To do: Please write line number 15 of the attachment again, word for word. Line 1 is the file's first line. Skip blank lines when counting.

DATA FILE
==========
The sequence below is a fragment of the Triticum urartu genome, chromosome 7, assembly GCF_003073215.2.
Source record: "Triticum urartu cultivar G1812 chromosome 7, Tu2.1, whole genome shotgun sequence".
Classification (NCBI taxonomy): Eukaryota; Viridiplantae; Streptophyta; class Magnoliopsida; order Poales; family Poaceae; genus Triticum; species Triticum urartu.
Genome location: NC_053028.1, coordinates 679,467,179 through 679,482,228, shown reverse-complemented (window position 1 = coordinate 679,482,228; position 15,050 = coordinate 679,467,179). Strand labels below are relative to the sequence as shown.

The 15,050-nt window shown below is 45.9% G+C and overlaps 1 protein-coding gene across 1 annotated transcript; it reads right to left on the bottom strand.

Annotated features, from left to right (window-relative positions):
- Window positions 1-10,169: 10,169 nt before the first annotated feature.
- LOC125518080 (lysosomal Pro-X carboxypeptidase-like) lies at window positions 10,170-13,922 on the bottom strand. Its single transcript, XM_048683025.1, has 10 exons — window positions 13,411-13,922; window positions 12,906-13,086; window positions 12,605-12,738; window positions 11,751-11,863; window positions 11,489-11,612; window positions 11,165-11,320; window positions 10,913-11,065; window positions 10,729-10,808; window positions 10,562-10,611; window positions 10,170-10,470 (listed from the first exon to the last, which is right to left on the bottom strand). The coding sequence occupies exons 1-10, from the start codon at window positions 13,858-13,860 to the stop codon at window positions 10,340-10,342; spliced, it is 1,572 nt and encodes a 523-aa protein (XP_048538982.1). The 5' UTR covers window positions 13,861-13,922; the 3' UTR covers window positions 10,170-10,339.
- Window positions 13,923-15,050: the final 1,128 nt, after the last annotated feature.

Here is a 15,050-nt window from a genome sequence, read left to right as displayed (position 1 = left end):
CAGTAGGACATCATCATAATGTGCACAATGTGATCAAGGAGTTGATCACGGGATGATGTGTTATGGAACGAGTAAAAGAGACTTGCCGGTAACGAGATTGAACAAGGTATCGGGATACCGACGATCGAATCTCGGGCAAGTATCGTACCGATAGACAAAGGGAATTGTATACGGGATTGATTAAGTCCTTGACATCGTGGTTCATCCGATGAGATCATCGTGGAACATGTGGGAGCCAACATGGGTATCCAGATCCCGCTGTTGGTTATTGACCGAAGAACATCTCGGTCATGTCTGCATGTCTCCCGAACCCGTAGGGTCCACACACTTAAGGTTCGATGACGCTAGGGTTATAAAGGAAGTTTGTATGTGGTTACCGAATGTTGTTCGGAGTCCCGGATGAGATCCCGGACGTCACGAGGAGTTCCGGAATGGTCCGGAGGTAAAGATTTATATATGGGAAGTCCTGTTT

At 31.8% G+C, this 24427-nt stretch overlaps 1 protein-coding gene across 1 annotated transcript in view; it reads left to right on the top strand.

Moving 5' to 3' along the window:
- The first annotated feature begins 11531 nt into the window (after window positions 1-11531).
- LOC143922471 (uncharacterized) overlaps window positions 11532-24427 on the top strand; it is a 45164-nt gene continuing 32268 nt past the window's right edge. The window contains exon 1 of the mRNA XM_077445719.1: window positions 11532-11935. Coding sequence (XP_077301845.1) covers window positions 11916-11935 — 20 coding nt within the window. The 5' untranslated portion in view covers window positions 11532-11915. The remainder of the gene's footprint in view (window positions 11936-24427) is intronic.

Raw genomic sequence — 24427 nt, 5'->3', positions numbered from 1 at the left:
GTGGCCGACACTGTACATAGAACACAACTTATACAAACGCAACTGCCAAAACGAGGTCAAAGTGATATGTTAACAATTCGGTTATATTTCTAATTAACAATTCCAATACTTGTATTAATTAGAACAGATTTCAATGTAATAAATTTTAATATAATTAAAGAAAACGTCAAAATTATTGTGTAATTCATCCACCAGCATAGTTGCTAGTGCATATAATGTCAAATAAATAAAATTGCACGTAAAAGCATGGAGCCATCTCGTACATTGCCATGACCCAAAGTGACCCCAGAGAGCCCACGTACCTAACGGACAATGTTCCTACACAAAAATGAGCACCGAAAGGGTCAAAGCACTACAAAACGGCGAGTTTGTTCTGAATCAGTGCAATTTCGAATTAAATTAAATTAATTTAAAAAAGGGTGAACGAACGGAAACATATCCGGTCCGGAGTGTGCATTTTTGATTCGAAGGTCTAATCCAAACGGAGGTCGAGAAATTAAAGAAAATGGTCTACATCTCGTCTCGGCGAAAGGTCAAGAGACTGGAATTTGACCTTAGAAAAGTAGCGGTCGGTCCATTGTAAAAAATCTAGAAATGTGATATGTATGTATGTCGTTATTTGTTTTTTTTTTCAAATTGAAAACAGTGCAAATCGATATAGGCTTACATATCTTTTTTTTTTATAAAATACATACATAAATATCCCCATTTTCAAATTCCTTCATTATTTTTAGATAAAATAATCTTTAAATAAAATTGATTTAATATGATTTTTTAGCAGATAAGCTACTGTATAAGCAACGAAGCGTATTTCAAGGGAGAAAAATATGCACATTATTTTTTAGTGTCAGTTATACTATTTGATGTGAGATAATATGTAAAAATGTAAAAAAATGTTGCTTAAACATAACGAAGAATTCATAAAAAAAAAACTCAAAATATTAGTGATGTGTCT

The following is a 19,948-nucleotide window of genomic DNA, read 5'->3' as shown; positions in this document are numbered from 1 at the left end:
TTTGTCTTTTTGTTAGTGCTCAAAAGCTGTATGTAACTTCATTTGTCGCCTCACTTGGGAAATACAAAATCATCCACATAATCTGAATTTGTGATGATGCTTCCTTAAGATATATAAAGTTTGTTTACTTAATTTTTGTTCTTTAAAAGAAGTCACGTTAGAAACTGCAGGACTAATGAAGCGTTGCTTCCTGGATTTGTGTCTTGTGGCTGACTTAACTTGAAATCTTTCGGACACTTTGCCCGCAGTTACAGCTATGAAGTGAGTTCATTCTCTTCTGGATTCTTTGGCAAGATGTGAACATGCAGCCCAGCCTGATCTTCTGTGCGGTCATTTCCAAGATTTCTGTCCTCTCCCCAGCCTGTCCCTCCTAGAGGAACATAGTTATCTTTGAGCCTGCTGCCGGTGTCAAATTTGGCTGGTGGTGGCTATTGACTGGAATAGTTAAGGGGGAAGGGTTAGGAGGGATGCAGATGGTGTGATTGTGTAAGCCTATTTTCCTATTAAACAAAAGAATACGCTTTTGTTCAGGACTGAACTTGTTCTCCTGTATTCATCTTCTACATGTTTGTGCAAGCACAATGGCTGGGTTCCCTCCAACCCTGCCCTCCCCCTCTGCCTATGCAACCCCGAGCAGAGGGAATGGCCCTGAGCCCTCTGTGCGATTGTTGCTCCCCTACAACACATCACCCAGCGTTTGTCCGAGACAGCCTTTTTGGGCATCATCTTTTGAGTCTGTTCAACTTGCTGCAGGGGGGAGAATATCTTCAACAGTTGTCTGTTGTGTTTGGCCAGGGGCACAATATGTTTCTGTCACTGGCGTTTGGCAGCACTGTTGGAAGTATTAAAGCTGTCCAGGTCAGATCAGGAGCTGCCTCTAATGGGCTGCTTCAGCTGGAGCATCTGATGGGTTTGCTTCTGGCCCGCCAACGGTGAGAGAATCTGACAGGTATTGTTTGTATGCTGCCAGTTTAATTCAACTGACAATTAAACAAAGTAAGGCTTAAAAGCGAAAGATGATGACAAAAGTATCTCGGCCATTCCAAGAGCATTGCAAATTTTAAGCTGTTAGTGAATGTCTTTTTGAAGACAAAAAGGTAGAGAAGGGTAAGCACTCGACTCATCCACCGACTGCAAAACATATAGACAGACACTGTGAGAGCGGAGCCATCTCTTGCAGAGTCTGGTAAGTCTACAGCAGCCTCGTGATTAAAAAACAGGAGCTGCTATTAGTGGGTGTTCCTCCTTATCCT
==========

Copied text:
- LOC143922471 (uncharacterized) overlaps window positions 11532-24427 on the top strand; it is a 45164-nt gene continuing 32268 nt past the window's right edge. The window contains exon 1 of the mRNA XM_077445719.1: window positions 11532-11935. Coding sequence (XP_077301845.1) covers window positions 11916-11935 — 20 coding nt within the window. The 5' untranslated portion in view covers window positions 11532-11915. The remainder of the gene's footprint in view (window positions 11936-24427) is intronic.